DDoS attacks have been around for about fifteen years and the recent reported attacks show that it is still going strong. In fact, DDoS will probably always be an effective attack technique because it is uniquely difficult to defend against.
The basic concept is simple. Use a large number of systems with widely dispersed addresses to send large amounts of traffic that’s difficult to distinguish from legitimate requests. If the systems are widely scattered, it’s difficult to block based on source addresses. And if the traffic looks just like regular requests, deep packet inspection won’t help either.
An additional problem is that for servers that use a regular ISP connection, it’s no use trying to block on the customer’s side of the connection as the traffic will have already saturated the link.
Early DDoS attacks often used ICMP or UDP packets, but these were fairly easy to distinguish from legitimate traffic so ISPs or hosting companies could block these sorts of attacks. Later the attacks moved to HTTP directed at the web server. These are difficult to block with simple packet filters, but the tools used to perform the DDoS often left a fingerprint, such as a unique User-Agent header, which allowed deep packet inspection to weed out the hostile traffic. Modern attacks though are much more difficult to distinguish from legitimate traffic.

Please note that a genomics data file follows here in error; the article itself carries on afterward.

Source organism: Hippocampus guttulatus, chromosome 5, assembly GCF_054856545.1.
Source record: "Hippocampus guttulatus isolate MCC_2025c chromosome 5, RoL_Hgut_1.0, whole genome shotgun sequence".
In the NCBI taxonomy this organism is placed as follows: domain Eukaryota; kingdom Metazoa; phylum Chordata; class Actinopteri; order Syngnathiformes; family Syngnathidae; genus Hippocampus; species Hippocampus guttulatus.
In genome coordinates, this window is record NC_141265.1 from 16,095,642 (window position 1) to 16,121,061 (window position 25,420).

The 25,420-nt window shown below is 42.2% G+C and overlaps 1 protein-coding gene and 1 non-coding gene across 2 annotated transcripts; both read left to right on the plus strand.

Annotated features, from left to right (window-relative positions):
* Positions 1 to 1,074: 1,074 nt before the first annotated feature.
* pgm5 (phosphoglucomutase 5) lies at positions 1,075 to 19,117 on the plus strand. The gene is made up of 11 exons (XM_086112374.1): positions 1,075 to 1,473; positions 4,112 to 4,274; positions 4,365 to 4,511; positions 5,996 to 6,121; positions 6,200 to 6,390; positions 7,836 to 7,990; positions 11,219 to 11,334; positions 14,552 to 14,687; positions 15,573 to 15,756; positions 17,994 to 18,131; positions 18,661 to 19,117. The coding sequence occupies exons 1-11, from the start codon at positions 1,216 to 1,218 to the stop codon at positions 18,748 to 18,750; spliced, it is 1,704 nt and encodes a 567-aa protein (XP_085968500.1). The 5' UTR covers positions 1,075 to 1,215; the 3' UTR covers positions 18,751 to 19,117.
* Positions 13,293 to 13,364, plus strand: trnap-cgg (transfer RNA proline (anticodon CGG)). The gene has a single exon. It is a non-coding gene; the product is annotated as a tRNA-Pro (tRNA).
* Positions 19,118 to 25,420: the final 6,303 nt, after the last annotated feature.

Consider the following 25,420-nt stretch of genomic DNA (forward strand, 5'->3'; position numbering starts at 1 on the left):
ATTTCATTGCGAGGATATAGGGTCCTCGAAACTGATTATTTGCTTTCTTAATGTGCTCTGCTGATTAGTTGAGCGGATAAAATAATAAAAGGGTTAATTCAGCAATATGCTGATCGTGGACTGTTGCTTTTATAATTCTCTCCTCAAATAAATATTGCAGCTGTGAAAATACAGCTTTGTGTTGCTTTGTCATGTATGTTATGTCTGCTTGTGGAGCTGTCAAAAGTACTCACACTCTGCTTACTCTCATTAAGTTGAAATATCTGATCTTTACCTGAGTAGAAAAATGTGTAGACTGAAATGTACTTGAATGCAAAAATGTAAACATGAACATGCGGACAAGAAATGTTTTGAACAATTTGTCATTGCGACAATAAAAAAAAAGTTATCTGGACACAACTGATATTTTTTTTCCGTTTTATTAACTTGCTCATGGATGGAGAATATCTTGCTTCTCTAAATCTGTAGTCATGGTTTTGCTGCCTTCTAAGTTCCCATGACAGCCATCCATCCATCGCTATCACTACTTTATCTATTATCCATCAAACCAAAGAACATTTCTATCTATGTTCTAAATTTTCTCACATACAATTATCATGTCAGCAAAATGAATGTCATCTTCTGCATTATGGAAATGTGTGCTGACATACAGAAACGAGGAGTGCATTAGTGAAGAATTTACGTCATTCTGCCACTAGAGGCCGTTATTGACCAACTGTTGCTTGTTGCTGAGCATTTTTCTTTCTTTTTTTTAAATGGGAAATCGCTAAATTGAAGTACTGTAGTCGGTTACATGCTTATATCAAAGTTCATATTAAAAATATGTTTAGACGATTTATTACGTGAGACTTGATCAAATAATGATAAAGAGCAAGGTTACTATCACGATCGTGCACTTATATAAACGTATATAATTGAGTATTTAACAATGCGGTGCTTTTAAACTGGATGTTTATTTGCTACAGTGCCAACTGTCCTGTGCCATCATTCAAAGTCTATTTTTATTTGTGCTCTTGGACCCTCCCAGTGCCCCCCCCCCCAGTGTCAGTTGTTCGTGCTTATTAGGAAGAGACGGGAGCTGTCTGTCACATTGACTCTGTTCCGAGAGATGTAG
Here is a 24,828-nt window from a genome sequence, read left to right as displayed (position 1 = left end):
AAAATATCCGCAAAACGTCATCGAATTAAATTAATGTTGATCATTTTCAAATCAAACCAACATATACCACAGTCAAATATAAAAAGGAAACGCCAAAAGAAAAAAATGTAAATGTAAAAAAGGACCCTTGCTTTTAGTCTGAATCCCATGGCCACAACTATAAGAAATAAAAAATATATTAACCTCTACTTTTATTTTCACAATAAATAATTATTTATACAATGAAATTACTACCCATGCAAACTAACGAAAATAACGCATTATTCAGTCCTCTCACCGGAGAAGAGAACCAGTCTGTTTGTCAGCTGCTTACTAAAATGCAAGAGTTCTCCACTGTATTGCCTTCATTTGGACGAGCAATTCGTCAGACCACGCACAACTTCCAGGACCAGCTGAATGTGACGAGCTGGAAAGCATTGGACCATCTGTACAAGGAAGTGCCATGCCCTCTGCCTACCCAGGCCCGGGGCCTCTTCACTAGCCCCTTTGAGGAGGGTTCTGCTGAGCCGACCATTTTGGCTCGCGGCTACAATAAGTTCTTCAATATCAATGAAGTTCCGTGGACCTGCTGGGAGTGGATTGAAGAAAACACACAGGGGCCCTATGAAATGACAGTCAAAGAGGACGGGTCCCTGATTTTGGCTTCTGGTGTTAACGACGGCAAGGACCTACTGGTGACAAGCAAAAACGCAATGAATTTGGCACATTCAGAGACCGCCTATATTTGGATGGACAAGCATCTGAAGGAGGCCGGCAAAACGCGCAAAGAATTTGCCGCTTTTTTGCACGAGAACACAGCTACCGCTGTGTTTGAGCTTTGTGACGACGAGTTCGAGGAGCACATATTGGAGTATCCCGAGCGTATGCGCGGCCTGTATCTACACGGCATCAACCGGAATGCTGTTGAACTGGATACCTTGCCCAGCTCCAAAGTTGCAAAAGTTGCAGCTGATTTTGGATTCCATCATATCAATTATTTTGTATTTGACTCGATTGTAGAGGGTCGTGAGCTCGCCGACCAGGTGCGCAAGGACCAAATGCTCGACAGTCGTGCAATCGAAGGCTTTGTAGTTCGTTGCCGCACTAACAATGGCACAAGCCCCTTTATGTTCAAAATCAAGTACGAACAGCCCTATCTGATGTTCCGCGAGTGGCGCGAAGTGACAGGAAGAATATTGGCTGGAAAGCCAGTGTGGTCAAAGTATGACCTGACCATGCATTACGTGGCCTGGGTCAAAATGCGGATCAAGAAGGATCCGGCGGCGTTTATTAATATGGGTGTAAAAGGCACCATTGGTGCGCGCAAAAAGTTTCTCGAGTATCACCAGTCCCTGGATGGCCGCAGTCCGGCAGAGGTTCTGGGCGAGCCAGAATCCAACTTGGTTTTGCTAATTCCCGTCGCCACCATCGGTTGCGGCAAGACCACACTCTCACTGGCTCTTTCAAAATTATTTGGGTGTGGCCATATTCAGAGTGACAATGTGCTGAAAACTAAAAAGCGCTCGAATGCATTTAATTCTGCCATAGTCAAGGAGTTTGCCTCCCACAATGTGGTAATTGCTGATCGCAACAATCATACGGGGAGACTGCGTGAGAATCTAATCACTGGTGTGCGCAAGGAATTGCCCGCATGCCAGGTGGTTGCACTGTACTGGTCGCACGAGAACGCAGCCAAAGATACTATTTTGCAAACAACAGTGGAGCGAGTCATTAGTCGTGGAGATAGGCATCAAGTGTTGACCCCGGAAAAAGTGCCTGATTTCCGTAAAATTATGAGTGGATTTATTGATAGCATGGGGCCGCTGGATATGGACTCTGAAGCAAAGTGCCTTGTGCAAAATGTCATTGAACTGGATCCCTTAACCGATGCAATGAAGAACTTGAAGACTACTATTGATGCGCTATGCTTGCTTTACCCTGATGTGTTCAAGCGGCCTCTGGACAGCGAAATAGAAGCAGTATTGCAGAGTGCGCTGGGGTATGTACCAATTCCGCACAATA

While the technology behind DDoS attacks has changed over the years, the motives have largely stayed the same. The main motives are money (typically blackmail), activism and revenge. Blackmail is associated with sites that make large incomes, and has been especially prevalent with gambling sites. The recent cases in the news are mainly activism based, but that’s not just a recent phenomenon. In 2006, Blue Security Inc were forced out of business by a concerted DDoS attack by spammers who were angered by their anti-spam product ‘Blue Frog’.
The source of DDoS attacks is typically a botnet, comprising thousands or sometimes millions of compromised machines. Despite increasing security measures, many modern systems are still vulnerable to the botnet malware. There are plenty of Windows 7 and Mac OS X systems in botnets, so it doesn’t look like botnets will be disappearing soon.
There’s no foolproof defence against DDoS attacks, and there doesn’t appear to be a silver bullet coming along soon. But that doesn’t mean nothing can be done. Stress testing, understanding ways to mitigate the effects, and preparing a response to a DDoS attack can all help to minimise the effects.